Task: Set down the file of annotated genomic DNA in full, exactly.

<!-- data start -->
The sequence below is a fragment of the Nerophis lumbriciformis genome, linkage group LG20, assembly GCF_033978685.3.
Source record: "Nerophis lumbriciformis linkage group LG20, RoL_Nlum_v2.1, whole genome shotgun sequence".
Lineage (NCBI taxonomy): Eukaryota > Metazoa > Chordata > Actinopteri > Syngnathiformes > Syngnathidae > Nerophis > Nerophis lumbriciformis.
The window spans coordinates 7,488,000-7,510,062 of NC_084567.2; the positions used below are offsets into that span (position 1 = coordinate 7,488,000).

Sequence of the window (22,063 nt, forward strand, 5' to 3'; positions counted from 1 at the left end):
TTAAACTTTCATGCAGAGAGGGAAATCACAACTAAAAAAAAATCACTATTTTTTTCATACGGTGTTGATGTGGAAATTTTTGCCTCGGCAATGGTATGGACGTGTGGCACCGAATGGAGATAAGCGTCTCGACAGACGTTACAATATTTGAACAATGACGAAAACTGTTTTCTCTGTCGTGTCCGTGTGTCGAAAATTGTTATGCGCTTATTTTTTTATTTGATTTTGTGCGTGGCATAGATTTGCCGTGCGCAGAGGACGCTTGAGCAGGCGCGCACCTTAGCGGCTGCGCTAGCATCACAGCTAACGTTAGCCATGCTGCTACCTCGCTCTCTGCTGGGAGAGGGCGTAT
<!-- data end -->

The sequence below is a fragment of the Nerophis lumbriciformis genome, linkage group LG20, assembly GCF_033978685.3.
Source record: "Nerophis lumbriciformis linkage group LG20, RoL_Nlum_v2.1, whole genome shotgun sequence".
Lineage (NCBI taxonomy): Eukaryota > Metazoa > Chordata > Actinopteri > Syngnathiformes > Syngnathidae > Nerophis > Nerophis lumbriciformis.
The window spans coordinates 7,488,000-7,510,062 of NC_084567.2; the positions used below are offsets into that span (position 1 = coordinate 7,488,000).

Sequence of the window (22,063 nt, forward strand, 5' to 3'; positions counted from 1 at the left end):
TTAAACTTTCATGCAGAGAGGGAAATCACAACTAAAAAAAAATCACTATTTTTTTCATACGGTGTTGATGTGGAAATTTTTGCCTCGGCAATGGTATGGACGTGTGGCACCGAATGGAGATAAGCGTCTCGACAGACGTTACAATATTTGAACAATGACGAAAACTGTTTTCTCTGTCGTGTCCGTGTGTCGAAAATTGTTATGCGCTTATTTTTTTATTTGATTTTGTGCGTGGCATAGATTTGCCGTGCGCAGAGGACGCTTGAGCAGGCGCGCACCTTAGCGGCTGCGCTAGCATCACAGCTAACGTTAGCCATGCTGCTACCTCGCTCTCTGCTGGGAGAGGGCGTAT